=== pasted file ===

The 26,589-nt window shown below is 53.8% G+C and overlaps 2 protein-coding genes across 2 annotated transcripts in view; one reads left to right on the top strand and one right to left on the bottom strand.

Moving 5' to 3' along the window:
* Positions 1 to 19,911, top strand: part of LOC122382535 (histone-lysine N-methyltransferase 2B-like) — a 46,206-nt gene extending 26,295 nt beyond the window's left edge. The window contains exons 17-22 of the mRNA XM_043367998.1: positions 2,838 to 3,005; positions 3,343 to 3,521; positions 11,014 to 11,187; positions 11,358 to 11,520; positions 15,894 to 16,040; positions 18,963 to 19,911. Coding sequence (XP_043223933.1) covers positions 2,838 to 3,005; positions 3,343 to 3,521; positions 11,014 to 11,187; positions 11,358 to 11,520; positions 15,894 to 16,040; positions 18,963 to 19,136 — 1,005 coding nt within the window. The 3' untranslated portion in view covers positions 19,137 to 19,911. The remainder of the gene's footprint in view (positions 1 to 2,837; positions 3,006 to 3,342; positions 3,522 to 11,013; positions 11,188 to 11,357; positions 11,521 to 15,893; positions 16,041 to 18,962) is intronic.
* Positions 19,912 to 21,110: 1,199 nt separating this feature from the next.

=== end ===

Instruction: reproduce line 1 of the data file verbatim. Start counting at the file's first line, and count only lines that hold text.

The 26,589-nt window shown below is 53.8% G+C and overlaps 2 protein-coding genes across 2 annotated transcripts in view; one reads left to right on the top strand and one right to left on the bottom strand.